Seven years on, govt puts essential bill on holdEven as the country is being ravaged by floods and landslides, the government has repeatedly shelved a key piece of legislation designed to strengthen disaster management for the last seven years—highlighting a lack of urgency within the government to deal with the issue.
Even as the country is being ravaged by floods and landslides, the government has repeatedly shelved a key piece of legislation designed to strengthen disaster management for the last seven years—highlighting a lack of urgency within the government to deal with the issue.
This year alone at least 70 people have been killed by floods and landslides, according to the Ministry of Home Affairs.
Prepared in 2009, the Disaster Management bill—vital for strengthening the country’s efforts at disaster management—is still awaiting approval.
“Approving the bill is important for the government and the stakeholders working on disaster management including security agencies, local communities and development partners,” said Ram Chandra Neupane, Chairperson at the Disaster Preparedness Network-Nepal.
In 2009, the Home Ministry promulgated the National Strategy on Disaster Management (NSDRM) that encompasses prevention, mitigation, preparedness, response and recovery.
The strategy was vital for strengthening the efforts towards disaster management, replacing the existing policies and programmes that only provisioned response and recovery after a disaster. However, the NSDRM is yet to be made into law.
The stakeholders have blamed the political impasse and laxity from the Home Ministry, responsible for carrying out consultation with all the stakeholders, for the delay.
One of the key objections from the ministry is the demand from stakeholders for establishing a high-level authority to look after disaster management. At present, the National Emergency Operation Centre under the ministry is responsible for coordination during the time of a disaster.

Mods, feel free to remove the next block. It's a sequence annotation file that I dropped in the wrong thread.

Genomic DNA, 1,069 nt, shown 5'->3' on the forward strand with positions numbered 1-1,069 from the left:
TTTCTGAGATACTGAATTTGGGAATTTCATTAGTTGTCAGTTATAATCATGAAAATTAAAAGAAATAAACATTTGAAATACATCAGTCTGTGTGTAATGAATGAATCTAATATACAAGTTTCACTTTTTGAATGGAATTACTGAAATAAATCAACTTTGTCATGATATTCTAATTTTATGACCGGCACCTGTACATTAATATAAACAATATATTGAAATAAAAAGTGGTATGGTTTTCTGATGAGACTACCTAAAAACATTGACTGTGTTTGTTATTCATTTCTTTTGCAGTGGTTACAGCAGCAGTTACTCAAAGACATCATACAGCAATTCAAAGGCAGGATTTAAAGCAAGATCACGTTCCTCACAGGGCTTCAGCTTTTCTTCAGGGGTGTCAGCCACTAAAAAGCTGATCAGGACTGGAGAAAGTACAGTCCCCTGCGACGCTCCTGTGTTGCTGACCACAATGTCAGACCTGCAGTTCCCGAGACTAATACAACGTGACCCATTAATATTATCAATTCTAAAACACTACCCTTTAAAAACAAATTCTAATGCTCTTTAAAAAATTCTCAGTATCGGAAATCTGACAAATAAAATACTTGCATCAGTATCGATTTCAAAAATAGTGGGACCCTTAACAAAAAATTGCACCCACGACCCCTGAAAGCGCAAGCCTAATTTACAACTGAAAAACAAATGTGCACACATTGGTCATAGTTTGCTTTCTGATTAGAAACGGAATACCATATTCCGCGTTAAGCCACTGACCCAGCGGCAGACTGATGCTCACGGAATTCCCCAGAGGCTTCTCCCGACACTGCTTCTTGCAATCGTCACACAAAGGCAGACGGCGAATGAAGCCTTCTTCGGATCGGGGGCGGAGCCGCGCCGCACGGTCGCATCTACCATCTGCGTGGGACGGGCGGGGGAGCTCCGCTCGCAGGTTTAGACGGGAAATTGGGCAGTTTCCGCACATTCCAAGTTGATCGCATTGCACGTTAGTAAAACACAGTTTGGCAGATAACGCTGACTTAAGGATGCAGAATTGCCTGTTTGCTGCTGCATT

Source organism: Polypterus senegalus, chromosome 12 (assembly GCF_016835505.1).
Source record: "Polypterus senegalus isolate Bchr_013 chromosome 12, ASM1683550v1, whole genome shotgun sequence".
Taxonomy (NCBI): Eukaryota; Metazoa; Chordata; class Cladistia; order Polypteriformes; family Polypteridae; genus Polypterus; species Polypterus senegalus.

“But the proposed bill clearly mentions establishing an independent and high-level authority like the National Disaster Management Authority directly under the prime minister that could delineate all works related to disaster preparedness and management and build close coordination with all the concerned bodies including government, I/NGOs and development partners,” said Neupane.
MoHA is responsible for formulating policies and programmes on disaster management and cannot be the one monitoring its own works, argue stakeholders. “The existing centre is ill-equipped with human resource and expertise to deal with large-scale disaster. This shows the need for a high-powered institution,” said Neupane.
Besides, the establishment of the NDMA, the proposed bill provisions setting up proper authorities at all levels—national, regional, district and local—to work on disaster management. Formation of specialised committees on preparedness and mitigation, search and rescue within the security personnel and local communities and coordination with development partners in disaster risk reduction are some of the key components identified in the proposed bill.
According to Yadav Prasad Koirala, secretary at the ministry, the bill would be sent to the Cabinet soon. After the Cabinet’s nod, it will be submitted to Parliament for final approval.
During a parliamentary meeting on Tuesday, lawmakers representing various parties blamed the government’s failure to formulate the much-awaited Act to respond to the increasing risks of disaster.
“The government’s efforts towards disaster management are inadequate. The absence of a proper legislation to deal with disaster management has affected the response and recovery,” said Ganesh Pahari, a CPN-UML lawmaker.